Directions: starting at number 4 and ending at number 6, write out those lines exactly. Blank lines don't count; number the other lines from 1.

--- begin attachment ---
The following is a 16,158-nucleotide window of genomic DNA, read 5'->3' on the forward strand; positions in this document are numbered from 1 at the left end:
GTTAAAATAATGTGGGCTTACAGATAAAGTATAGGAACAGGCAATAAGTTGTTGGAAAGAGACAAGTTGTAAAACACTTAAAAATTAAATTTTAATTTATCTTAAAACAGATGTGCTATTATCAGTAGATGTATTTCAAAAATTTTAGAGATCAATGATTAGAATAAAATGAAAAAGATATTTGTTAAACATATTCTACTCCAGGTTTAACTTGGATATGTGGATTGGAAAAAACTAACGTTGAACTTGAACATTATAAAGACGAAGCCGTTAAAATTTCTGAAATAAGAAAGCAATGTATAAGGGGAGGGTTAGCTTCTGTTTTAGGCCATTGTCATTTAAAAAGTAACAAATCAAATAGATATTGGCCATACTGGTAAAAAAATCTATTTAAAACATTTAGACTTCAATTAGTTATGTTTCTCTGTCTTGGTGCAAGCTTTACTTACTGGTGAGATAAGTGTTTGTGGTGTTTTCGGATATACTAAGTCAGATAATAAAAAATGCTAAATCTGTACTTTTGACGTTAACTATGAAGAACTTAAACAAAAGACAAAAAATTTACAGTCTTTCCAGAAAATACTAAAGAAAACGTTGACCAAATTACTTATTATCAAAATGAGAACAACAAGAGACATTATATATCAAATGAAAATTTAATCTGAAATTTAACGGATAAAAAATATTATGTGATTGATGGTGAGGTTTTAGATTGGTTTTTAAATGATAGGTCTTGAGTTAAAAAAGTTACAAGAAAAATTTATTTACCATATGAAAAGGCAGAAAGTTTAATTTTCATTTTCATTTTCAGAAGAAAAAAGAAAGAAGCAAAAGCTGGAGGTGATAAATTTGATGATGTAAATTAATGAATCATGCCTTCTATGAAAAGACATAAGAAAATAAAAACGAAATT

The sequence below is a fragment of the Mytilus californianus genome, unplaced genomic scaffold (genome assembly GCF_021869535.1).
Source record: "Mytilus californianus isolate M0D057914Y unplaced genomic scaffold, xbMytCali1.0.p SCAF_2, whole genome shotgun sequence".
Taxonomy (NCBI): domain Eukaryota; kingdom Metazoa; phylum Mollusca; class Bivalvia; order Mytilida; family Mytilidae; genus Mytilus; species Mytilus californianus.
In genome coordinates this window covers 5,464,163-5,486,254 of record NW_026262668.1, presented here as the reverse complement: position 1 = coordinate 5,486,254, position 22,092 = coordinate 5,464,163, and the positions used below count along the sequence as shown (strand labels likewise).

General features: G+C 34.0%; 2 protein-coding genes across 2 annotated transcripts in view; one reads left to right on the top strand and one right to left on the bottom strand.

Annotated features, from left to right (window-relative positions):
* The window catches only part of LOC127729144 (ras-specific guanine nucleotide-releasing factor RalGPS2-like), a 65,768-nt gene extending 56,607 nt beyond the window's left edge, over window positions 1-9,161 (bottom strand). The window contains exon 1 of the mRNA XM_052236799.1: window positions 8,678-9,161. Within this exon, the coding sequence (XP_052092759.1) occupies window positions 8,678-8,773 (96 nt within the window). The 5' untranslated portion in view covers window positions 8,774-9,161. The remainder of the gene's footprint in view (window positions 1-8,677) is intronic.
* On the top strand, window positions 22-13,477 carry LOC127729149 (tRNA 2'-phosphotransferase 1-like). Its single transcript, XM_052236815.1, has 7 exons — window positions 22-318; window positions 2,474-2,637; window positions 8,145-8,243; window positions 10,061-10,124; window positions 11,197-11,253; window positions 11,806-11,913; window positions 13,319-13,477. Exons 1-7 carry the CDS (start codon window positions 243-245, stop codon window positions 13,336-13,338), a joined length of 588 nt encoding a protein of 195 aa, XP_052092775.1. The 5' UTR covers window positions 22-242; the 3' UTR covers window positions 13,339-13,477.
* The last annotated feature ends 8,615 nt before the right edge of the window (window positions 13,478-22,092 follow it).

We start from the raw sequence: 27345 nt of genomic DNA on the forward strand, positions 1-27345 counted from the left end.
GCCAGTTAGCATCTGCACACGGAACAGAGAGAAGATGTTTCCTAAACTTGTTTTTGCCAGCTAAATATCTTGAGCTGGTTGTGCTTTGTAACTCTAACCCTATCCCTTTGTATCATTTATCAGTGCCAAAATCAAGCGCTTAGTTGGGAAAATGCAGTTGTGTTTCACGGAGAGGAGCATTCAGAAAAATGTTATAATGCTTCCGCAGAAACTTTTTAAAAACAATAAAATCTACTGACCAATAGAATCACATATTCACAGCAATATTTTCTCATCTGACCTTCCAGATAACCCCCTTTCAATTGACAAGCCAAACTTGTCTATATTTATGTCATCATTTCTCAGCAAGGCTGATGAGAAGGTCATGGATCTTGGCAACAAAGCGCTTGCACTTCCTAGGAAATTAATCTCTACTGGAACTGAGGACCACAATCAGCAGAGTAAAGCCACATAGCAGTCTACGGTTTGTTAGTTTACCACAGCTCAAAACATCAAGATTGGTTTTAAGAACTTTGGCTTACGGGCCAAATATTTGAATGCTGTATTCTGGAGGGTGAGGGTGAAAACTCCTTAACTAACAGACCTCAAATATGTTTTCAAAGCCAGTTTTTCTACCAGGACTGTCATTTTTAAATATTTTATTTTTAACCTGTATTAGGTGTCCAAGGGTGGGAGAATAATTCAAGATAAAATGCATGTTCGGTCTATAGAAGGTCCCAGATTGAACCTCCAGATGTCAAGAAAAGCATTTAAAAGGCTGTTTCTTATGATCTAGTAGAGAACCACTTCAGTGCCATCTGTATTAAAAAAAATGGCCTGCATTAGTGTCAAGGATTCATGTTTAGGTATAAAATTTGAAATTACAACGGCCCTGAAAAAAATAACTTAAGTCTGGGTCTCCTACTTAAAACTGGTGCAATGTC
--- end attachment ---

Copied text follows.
Source record: "Mytilus californianus isolate M0D057914Y unplaced genomic scaffold, xbMytCali1.0.p SCAF_2, whole genome shotgun sequence".
Taxonomy (NCBI): domain Eukaryota; kingdom Metazoa; phylum Mollusca; class Bivalvia; order Mytilida; family Mytilidae; genus Mytilus; species Mytilus californianus.
In genome coordinates this window covers 5,464,163-5,486,254 of record NW_026262668.1, presented here as the reverse complement: position 1 = coordinate 5,486,254, position 22,092 = coordinate 5,464,163, and the positions used below count along the sequence as shown (strand labels likewise).